A much bigger and wider scandal rages on college campuses these days than rich parents’ bribing schools to admit their kids: grade inflation, which overstates academic achievement and misleads employers when these kids graduate. G. K. Chesterton once observed that something can be so big that many do not see it. Getting into college unfairly through bribes and getting a job unfairly through grade inflation both are immoral and unjust.

A March 30 article by Thomas Lindsay in “Forbes” cites data that should alarm us, “A 5-plus year nationwide study of the history of college grading finds that, in the early l960s, an A grade was awarded in colleges nationwide 15 percent of the time. But today, an A is the most common grade; the percentage of A grades has tripled, to 45 percent nationwide. Seventy-five percent of all grades awarded now are either A’s or B’s. The National Association of Colleges and Employers reported in 2013 that 66 percent of employers screen candidates by grade point average.’”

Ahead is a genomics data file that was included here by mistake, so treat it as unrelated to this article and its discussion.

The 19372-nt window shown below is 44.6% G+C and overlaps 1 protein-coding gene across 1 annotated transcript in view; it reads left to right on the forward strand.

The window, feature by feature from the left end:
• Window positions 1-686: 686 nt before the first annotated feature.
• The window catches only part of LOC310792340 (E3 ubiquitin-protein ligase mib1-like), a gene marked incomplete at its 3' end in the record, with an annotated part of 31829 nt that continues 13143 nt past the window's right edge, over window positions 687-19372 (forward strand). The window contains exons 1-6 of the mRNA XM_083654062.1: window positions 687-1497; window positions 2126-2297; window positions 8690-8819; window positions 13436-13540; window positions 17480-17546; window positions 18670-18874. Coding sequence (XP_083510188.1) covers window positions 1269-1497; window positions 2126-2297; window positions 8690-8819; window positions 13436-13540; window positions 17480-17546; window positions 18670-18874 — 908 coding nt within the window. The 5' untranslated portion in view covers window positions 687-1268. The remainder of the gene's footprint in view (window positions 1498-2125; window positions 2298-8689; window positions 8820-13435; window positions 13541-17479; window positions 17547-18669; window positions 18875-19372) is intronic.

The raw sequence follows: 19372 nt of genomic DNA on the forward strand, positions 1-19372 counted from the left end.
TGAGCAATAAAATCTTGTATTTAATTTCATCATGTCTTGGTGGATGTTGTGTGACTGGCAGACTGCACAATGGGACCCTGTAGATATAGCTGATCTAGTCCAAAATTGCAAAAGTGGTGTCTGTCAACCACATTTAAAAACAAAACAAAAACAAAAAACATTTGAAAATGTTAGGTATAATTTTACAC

The Forbes article continues: “The Woodrow Wilson National Fellowship Foundation also has studied college grading. The foundation confirms the alarming findings cited above. It found that in l969, only 7 percent of students at two- and four-year colleges reported that their grade point average was A or higher. Yet in 2009, 41 percent of students reported as same. During the same period, the percentage of C grades given dropped from 25 to five percent.”

Now here’s the problem by way of my own experience: when I was a vice president at Hillsdale College a parent asked if the college “had grade inflation.” I said no—to which he responded: “That’s unfair. My kid goes to your school and gets B’s; he goes to the college down the road and gets A’s. Which kid do you think employers will hire—the A student or the B one?” My college, he argued, should impose grade inflation to keep student competition for employment on equal grounds.